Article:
Offering my presence and touch, supporting her—what’s more important than that? And isn’t it just as much my “work” right now as anything?

I remember when my dad was diagnosed with terminal cancer. Suddenly everything else receded in importance. I feel like this time is parallel to that, making me more grateful for the relationships in my life, more attentive to community. Bringing me back to what’s really important.

“There is no power for change greater than a community discovering what it cares about.” —Margaret J. Wheatley

What do we care about? And how shall we direct our power for change?

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Crocus

Gratitude: A couple of blue-sky days. The flowers are really popping.

Tip of the Day: Look at a flower. Really look at it. That flower knows nothing of COVID-19. It’s going to do its thing, make seeds and fruit. (It’s going to die doing that! That is the way of nature.)

Resource of the Day: I love this guided meditation from Dawson Church, which my sweetie and I listened to together last night. I’m cooking up a blog post addressing fear in the time of COVID-19, but in the meantime this is a useful tool to calm anxieties. Never mind that he refers to fear as a “negative” emotion and speaks of “suppressing” it. That language doesn’t totally resonate for me—but the meditation is soothing. It starts around minute 7. I’ve only done it once without falling asleep.

How is it for you? Do you find that you are loving your special people a bit more tenderly (while maybe also feeling—at times—cranky and snappish due to a little too much togetherness, if you’re all in the same house?) Or are you using technology to connect, and missing the touch of the people who know and love you? How are you staying distant-but-connected, if you are in this situation like most of us?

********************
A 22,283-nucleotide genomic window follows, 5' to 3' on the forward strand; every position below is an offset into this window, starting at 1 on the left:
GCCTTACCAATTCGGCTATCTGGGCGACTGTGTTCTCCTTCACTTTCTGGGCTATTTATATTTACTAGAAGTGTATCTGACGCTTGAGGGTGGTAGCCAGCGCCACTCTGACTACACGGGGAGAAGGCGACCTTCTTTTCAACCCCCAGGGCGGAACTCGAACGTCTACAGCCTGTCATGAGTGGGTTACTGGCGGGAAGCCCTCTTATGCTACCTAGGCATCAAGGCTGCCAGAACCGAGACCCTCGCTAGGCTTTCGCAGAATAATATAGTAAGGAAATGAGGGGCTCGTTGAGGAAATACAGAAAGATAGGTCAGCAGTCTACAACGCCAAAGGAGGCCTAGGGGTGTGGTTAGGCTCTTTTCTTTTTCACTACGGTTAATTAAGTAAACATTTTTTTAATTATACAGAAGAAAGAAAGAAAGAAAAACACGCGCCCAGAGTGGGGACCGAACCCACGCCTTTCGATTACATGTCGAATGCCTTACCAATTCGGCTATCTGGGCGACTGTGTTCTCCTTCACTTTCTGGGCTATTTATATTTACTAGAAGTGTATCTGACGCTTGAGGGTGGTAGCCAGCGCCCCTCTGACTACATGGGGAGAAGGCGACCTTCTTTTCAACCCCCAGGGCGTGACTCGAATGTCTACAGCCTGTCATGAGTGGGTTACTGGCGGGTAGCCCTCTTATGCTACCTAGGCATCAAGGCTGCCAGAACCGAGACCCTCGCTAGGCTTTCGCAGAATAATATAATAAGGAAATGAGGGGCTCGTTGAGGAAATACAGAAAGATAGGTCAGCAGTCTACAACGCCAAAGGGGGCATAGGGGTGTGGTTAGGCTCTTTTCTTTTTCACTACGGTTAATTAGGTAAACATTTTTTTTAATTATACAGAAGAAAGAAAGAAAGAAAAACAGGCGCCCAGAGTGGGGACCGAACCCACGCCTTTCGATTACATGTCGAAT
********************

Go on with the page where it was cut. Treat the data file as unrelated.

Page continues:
Routines, Supports, New Delights

How are you finding comfort and stability in this wild new world we find ourselves in? Are there humble routines that bring you some sense of normalcy? Support systems in place to bolster you? Surprising new delights of any kind?

Just now the dryer is spinning my sheets dry, the supper dishes are in the drainer, and my sweetie and I are super-relaxed from a restorative yoga class offered via Zoom. My yoga studio has taken its offerings online, and I’m so grateful. Even in life pre-COVID, my nervous system benefited from the regular reset of a good yoga class. I would say it was a nonnegotiable before, and about a hundredfold more so now.

I can practice at home, and have restarted that this week, but there’s something about communal practice that takes me deeper. Even when the community is remote, it’s still very nourishing to be in a virtual “room” together.

As far as new delights, let’s talk about another kind of community. I have never seen so many people out walking the neighborhood. I have never taken so much time to stop and chat while I’m out walking Opal. I always had to hurry home to get my shit done.

I still have plenty of that drivenness, which is a blog post for later. But it seems so important to stop and smile and chat with strangers, and catch up with neighbors.

It does feel like this collective experience is already turning everything upside down—what we thought was so important…is maybe not.

Gratitude: See above. Plus: a hint of sunlight this morning!

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Some blue sky this morning.